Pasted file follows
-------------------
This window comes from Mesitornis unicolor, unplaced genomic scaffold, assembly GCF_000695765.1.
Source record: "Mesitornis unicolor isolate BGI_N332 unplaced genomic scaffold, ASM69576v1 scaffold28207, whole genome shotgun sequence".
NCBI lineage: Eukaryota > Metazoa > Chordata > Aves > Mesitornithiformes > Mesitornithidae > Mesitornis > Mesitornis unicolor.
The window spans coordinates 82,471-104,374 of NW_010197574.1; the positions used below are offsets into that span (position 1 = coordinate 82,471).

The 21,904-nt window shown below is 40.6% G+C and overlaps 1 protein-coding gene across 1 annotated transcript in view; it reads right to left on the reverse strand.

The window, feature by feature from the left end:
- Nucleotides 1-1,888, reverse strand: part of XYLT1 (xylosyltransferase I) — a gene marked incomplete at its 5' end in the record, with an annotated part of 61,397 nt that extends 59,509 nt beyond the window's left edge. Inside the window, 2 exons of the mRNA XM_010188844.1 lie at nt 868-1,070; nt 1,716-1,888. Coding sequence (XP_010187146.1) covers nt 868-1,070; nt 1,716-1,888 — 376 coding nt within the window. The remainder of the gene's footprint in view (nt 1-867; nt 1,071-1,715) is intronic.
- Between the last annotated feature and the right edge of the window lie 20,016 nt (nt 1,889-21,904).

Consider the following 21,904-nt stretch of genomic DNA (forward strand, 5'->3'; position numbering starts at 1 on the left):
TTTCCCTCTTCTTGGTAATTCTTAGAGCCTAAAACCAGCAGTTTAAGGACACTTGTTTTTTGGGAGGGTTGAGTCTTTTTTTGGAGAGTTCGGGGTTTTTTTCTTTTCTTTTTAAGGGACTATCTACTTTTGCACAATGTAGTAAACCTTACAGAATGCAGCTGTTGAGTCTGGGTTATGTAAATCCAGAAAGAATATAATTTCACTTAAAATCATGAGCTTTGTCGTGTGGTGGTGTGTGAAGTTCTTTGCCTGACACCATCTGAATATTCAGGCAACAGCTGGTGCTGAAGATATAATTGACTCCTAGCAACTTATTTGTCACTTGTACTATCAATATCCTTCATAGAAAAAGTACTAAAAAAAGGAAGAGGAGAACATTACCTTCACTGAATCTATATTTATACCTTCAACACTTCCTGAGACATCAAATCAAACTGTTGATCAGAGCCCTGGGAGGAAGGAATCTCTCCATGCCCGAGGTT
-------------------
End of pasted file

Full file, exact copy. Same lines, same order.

This window comes from Mesitornis unicolor, unplaced genomic scaffold, assembly GCF_000695765.1.
Source record: "Mesitornis unicolor isolate BGI_N332 unplaced genomic scaffold, ASM69576v1 scaffold28207, whole genome shotgun sequence".
NCBI lineage: Eukaryota > Metazoa > Chordata > Aves > Mesitornithiformes > Mesitornithidae > Mesitornis > Mesitornis unicolor.
The window spans coordinates 82,471-104,374 of NW_010197574.1; the positions used below are offsets into that span (position 1 = coordinate 82,471).

The 21,904-nt window shown below is 40.6% G+C and overlaps 1 protein-coding gene across 1 annotated transcript in view; it reads right to left on the reverse strand.

The window, feature by feature from the left end:
- Nucleotides 1-1,888, reverse strand: part of XYLT1 (xylosyltransferase I) — a gene marked incomplete at its 5' end in the record, with an annotated part of 61,397 nt that extends 59,509 nt beyond the window's left edge. Inside the window, 2 exons of the mRNA XM_010188844.1 lie at nt 868-1,070; nt 1,716-1,888. Coding sequence (XP_010187146.1) covers nt 868-1,070; nt 1,716-1,888 — 376 coding nt within the window. The remainder of the gene's footprint in view (nt 1-867; nt 1,071-1,715) is intronic.
- Between the last annotated feature and the right edge of the window lie 20,016 nt (nt 1,889-21,904).

Consider the following 21,904-nt stretch of genomic DNA (forward strand, 5'->3'; position numbering starts at 1 on the left):
TTTCCCTCTTCTTGGTAATTCTTAGAGCCTAAAACCAGCAGTTTAAGGACACTTGTTTTTTGGGAGGGTTGAGTCTTTTTTTGGAGAGTTCGGGGTTTTTTTCTTTTCTTTTTAAGGGACTATCTACTTTTGCACAATGTAGTAAACCTTACAGAATGCAGCTGTTGAGTCTGGGTTATGTAAATCCAGAAAGAATATAATTTCACTTAAAATCATGAGCTTTGTCGTGTGGTGGTGTGTGAAGTTCTTTGCCTGACACCATCTGAATATTCAGGCAACAGCTGGTGCTGAAGATATAATTGACTCCTAGCAACTTATTTGTCACTTGTACTATCAATATCCTTCATAGAAAAAGTACTAAAAAAAGGAAGAGGAGAACATTACCTTCACTGAATCTATATTTATACCTTCAACACTTCCTGAGACATCAAATCAAACTGTTGATCAGAGCCCTGGGAGGAAGGAATCTCTCCATGCCCGAGGTT